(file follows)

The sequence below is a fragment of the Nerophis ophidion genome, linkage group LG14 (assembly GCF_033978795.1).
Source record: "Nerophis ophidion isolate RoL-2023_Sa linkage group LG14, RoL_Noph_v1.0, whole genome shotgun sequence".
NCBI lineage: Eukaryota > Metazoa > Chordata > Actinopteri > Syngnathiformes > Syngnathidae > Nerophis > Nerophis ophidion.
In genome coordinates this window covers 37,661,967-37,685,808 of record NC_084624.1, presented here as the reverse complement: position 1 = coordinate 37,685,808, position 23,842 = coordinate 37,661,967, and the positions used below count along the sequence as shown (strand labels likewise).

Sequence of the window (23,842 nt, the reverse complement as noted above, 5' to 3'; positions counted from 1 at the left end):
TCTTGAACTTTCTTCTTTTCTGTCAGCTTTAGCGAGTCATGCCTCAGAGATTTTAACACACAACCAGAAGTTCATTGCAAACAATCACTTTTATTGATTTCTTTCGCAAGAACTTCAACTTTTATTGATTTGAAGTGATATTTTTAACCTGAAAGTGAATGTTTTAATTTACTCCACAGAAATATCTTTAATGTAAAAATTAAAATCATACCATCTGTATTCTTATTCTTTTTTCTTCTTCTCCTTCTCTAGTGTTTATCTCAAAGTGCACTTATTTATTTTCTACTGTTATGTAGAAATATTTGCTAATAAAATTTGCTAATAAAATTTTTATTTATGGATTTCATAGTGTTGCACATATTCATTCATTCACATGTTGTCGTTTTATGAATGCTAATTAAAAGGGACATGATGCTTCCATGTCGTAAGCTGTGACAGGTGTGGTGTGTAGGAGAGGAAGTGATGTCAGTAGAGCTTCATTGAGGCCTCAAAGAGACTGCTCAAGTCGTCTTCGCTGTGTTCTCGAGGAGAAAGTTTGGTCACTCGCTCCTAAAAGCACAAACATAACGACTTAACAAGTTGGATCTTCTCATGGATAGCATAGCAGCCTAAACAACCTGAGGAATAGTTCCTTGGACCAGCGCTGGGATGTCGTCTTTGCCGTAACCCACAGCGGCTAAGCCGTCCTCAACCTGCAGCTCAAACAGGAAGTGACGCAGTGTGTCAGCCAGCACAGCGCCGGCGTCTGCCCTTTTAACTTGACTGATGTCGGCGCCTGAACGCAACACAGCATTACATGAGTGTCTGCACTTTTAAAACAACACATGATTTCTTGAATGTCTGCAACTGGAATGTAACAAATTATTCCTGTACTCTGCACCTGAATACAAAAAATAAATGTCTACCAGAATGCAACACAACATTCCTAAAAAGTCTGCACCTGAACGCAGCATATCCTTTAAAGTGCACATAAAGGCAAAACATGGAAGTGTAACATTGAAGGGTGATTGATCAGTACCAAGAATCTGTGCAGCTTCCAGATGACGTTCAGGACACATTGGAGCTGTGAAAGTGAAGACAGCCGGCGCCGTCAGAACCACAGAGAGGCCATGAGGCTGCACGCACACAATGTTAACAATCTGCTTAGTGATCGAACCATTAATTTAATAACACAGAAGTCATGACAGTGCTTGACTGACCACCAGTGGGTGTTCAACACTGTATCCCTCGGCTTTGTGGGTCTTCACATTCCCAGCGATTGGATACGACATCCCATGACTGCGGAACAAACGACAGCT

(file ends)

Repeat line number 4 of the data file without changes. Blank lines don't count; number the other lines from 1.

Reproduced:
In genome coordinates this window covers 37,661,967-37,685,808 of record NC_084624.1, presented here as the reverse complement: position 1 = coordinate 37,685,808, position 23,842 = coordinate 37,661,967, and the positions used below count along the sequence as shown (strand labels likewise).